More Information

GRADE
Pre-K-3

AGE
4-8

Source
Weston Woods
For 50 years Weston Woods Studios has been the principal innovator in the translation of picture books into the audiovisual media. Our adaptations are faithful reflections of classic children's picture books designed to motivate beginning, struggling, reluctant and limited English language proficient readers to WANT to read.

Click, Clack, Moo: Cows That Type Discussion Guide

In Click, Clack, Moo: Cows That Type, Farmer Brown's cows have found an old typewriter in the barn, and now they are typing notes demanding electric blankets. The hens support the cows. The farmer types notes back. The ducks mediate the dispute, carrying typed notes between house and barn. This highly amusing tale combines several styles of writing: straight prose, letter-writing and sounds. Children will especially enjoy the repetitions of the sound effects: click, clack, moo! The pictures, with their bold, black lines and gentle cartoon humor, add to the comedy.

Objectives

  • Children will listen to a story about imaginary animals.
  • Children will identify different ways of telling a story.
  • Children will experience the fun of knowing how to read and write.

Before Reading Activities

Show students the cover of the book, and ask them to discuss the title and art. From the words "Cows that Type," children should reason that this will be a silly story. Ask them to imagine what cows would write about and to pay attention to the story to see if the writer imagined the same things they did. Rehearse the refrain "Click, Clack, Moo!" and ask children to read along when they hear or see it in the story.

After Reading Activities

Ask children why they laughed at the ending of the story. Talk about how the repeated words changed at the end and added to the surprise. Go back over the story, encouraging children to list all the surprising things that happened: the cows discovering an old typewriter, learning to type, typing the notes, and so forth. Identify the parts of the story that were letters or notes, the parts that just told the story and the parts that were poetry.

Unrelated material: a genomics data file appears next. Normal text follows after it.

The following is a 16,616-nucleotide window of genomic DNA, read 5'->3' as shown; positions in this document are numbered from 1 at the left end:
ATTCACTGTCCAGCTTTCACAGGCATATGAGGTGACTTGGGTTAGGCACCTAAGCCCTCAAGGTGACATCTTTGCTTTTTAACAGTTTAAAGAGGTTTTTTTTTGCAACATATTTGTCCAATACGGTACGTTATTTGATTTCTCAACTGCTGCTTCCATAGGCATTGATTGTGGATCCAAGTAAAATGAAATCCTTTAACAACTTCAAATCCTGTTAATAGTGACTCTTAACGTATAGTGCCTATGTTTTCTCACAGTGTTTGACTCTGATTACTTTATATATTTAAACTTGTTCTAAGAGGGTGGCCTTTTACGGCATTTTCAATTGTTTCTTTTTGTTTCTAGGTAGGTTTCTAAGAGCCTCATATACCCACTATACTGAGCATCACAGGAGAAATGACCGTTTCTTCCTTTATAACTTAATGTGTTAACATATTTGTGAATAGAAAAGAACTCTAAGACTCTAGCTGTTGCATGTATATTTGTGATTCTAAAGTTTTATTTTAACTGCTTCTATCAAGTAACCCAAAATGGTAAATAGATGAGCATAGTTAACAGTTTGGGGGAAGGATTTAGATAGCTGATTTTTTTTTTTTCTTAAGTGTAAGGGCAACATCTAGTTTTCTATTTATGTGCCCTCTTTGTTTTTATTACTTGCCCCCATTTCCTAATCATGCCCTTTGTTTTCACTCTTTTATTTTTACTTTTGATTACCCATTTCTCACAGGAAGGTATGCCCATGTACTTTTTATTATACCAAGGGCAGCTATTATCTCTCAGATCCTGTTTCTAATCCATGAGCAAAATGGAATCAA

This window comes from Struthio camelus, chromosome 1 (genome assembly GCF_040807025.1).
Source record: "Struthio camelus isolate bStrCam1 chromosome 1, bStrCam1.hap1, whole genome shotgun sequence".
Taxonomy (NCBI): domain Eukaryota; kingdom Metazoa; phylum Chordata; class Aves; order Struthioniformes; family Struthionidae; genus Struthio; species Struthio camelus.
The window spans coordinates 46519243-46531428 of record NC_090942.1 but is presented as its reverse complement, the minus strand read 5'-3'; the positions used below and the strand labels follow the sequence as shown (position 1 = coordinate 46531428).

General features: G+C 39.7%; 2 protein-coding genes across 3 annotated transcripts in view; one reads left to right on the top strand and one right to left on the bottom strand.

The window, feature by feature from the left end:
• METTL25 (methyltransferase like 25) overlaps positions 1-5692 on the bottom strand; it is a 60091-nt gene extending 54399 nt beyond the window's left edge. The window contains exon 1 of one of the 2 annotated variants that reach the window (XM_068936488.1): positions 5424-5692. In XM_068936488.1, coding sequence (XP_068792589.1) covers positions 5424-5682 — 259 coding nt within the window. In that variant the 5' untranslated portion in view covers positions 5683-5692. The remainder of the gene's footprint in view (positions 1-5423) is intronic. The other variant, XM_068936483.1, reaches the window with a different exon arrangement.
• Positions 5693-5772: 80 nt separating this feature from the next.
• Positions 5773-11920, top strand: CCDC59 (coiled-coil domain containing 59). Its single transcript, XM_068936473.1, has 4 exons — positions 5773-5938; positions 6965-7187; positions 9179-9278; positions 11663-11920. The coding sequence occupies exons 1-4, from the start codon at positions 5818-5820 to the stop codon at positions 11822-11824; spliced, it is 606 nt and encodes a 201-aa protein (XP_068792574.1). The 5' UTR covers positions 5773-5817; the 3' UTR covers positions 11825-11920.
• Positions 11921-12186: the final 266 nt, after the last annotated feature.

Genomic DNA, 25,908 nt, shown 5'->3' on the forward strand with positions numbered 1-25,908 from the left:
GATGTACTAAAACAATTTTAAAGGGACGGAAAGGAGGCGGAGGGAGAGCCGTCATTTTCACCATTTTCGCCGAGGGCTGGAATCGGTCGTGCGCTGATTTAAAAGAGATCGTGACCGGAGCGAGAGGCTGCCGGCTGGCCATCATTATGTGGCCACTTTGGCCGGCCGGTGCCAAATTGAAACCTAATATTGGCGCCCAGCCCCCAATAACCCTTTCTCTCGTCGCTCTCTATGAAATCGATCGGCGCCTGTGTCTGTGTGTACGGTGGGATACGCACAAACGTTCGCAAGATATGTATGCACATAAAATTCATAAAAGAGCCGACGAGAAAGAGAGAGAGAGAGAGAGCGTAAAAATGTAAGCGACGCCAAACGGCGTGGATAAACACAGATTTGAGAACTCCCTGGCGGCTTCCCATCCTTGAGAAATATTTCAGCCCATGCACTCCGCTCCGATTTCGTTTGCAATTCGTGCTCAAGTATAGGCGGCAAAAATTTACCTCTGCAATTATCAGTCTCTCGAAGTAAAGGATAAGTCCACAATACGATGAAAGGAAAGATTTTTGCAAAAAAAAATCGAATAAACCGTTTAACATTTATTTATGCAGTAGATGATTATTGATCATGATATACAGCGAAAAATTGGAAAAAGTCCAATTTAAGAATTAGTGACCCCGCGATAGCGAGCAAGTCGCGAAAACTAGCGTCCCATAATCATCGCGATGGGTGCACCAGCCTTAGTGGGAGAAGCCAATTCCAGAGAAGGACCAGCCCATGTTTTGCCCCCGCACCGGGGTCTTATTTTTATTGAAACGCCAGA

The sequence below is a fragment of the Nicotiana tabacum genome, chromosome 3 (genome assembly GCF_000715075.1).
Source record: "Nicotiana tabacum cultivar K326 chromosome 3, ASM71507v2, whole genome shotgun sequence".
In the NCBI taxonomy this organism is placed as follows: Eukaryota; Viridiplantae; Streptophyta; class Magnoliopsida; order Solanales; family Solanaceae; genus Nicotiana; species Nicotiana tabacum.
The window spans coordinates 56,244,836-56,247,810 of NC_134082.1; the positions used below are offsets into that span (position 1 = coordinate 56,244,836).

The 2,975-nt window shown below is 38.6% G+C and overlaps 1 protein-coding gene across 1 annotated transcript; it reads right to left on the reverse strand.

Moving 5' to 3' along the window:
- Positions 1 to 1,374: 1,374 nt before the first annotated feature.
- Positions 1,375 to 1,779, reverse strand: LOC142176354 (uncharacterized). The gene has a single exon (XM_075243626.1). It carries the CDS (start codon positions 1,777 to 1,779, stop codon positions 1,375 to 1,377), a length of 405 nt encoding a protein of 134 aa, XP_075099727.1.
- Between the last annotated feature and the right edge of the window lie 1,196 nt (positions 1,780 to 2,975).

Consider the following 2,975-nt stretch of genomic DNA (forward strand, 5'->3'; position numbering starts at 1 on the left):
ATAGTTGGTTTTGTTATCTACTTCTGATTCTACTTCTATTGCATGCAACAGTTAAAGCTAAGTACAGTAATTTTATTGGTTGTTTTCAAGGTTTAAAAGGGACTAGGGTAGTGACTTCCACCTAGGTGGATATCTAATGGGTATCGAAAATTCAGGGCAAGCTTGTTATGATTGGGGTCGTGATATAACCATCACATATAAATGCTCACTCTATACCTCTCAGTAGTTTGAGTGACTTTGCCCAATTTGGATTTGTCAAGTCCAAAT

Connect the story to reading and writing by encouraging students to keep the story going in some way. They might tell what happens when other animals learn to type, or when one of the animals gets a computer. Use the imaginary stories they suggest as opportunities to talk about why it's fun to know how to read and write.

Connect the story to poetry and music by encouraging children to retell the story in musical form. Dance elements might be added as well. You might add scenes where the cows are learning to identify and read letters, to the tune of "Old MacDonald."

Connect the story to art by pointing out how the art is similar to comic book art. Discuss what the farmer's clothes and expressions tell us about the farmer. Point out how the artist uses shadows to add depth to the picture and printed notes to advance the story. Encourage students to draw their own animal comic strips.

Video programs about animals available from Weston Woods include:

Click, Clack, Moo: Cows That Type, by Doreen Cronin, ill. by Betsy Lewin

Antarctic Antics, by Judy Sierra, ill. by Jose Aruego and Ariane Dewey

Goose, by Molly Bang

I, Crocodile, by Fred Marcellino

In the Small, Small Pond, by Denise Fleming

Possum Magic, by Mem Fox, ill. by Julie Vivas

Rikki-Tikki-Tavi, by Rudyard Kipling, ill. by Jerry Pinkney

The Ugly Duckling, by Hans Christian Andersen, ill. by Jerry Pinkney

Wings: A Tale of Two Chickens, by James Marshall

TO ORDER: For Public Library sales call 800-243-5020 / For School Library sales call 800-621-1115.

This guide may be photocopied for free distribution without restriction.

Copyright 2008 Weston Woods.

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